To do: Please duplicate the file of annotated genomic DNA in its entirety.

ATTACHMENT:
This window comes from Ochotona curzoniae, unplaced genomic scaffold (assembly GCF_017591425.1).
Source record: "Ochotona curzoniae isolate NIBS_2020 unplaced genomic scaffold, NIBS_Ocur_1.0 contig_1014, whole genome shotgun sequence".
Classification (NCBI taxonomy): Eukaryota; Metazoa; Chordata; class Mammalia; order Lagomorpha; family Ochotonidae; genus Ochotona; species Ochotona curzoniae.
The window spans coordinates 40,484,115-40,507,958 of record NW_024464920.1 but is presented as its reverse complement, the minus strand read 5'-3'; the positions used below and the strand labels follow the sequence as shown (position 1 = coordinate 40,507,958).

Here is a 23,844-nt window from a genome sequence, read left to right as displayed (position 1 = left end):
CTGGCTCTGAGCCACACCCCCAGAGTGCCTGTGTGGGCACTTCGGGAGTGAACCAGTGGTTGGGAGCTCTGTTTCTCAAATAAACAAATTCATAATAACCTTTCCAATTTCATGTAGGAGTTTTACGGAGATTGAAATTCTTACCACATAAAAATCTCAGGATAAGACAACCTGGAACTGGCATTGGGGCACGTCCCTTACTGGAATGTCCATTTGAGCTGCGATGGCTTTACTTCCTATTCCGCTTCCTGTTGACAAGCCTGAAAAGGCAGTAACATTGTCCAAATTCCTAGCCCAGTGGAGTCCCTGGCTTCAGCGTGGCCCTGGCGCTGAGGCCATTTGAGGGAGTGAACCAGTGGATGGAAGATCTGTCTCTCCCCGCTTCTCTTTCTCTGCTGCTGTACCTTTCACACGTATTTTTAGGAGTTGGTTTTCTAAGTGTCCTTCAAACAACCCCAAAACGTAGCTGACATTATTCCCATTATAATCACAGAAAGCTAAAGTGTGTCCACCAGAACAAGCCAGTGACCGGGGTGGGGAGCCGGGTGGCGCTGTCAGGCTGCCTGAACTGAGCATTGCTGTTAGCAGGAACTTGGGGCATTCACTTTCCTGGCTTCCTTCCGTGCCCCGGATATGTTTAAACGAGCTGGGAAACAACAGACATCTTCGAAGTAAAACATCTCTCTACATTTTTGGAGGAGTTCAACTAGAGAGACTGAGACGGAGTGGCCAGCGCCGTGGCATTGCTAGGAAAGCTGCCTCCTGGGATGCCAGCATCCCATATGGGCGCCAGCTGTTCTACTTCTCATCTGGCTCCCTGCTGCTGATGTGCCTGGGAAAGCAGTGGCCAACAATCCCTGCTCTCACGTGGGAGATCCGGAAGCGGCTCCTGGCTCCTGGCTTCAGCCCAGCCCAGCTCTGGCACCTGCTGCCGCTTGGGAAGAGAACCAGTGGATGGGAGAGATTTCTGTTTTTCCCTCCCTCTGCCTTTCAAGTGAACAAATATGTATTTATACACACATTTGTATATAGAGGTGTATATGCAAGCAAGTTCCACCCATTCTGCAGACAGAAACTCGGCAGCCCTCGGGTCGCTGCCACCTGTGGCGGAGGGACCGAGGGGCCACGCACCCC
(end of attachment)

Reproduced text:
This window comes from Ochotona curzoniae, unplaced genomic scaffold (assembly GCF_017591425.1).
Source record: "Ochotona curzoniae isolate NIBS_2020 unplaced genomic scaffold, NIBS_Ocur_1.0 contig_1014, whole genome shotgun sequence".
Classification (NCBI taxonomy): Eukaryota; Metazoa; Chordata; class Mammalia; order Lagomorpha; family Ochotonidae; genus Ochotona; species Ochotona curzoniae.
The window spans coordinates 40,484,115-40,507,958 of record NW_024464920.1 but is presented as its reverse complement, the minus strand read 5'-3'; the positions used below and the strand labels follow the sequence as shown (position 1 = coordinate 40,507,958).

Here is a 23,844-nt window from a genome sequence, read left to right as displayed (position 1 = left end):
CTGGCTCTGAGCCACACCCCCAGAGTGCCTGTGTGGGCACTTCGGGAGTGAACCAGTGGTTGGGAGCTCTGTTTCTCAAATAAACAAATTCATAATAACCTTTCCAATTTCATGTAGGAGTTTTACGGAGATTGAAATTCTTACCACATAAAAATCTCAGGATAAGACAACCTGGAACTGGCATTGGGGCACGTCCCTTACTGGAATGTCCATTTGAGCTGCGATGGCTTTACTTCCTATTCCGCTTCCTGTTGACAAGCCTGAAAAGGCAGTAACATTGTCCAAATTCCTAGCCCAGTGGAGTCCCTGGCTTCAGCGTGGCCCTGGCGCTGAGGCCATTTGAGGGAGTGAACCAGTGGATGGAAGATCTGTCTCTCCCCGCTTCTCTTTCTCTGCTGCTGTACCTTTCACACGTATTTTTAGGAGTTGGTTTTCTAAGTGTCCTTCAAACAACCCCAAAACGTAGCTGACATTATTCCCATTATAATCACAGAAAGCTAAAGTGTGTCCACCAGAACAAGCCAGTGACCGGGGTGGGGAGCCGGGTGGCGCTGTCAGGCTGCCTGAACTGAGCATTGCTGTTAGCAGGAACTTGGGGCATTCACTTTCCTGGCTTCCTTCCGTGCCCCGGATATGTTTAAACGAGCTGGGAAACAACAGACATCTTCGAAGTAAAACATCTCTCTACATTTTTGGAGGAGTTCAACTAGAGAGACTGAGACGGAGTGGCCAGCGCCGTGGCATTGCTAGGAAAGCTGCCTCCTGGGATGCCAGCATCCCATATGGGCGCCAGCTGTTCTACTTCTCATCTGGCTCCCTGCTGCTGATGTGCCTGGGAAAGCAGTGGCCAACAATCCCTGCTCTCACGTGGGAGATCCGGAAGCGGCTCCTGGCTCCTGGCTTCAGCCCAGCCCAGCTCTGGCACCTGCTGCCGCTTGGGAAGAGAACCAGTGGATGGGAGAGATTTCTGTTTTTCCCTCCCTCTGCCTTTCAAGTGAACAAATATGTATTTATACACACATTTGTATATAGAGGTGTATATGCAAGCAAGTTCCACCCATTCTGCAGACAGAAACTCGGCAGCCCTCGGGTCGCTGCCACCTGTGGCGGAGGGACCGAGGGGCCACGCACCCC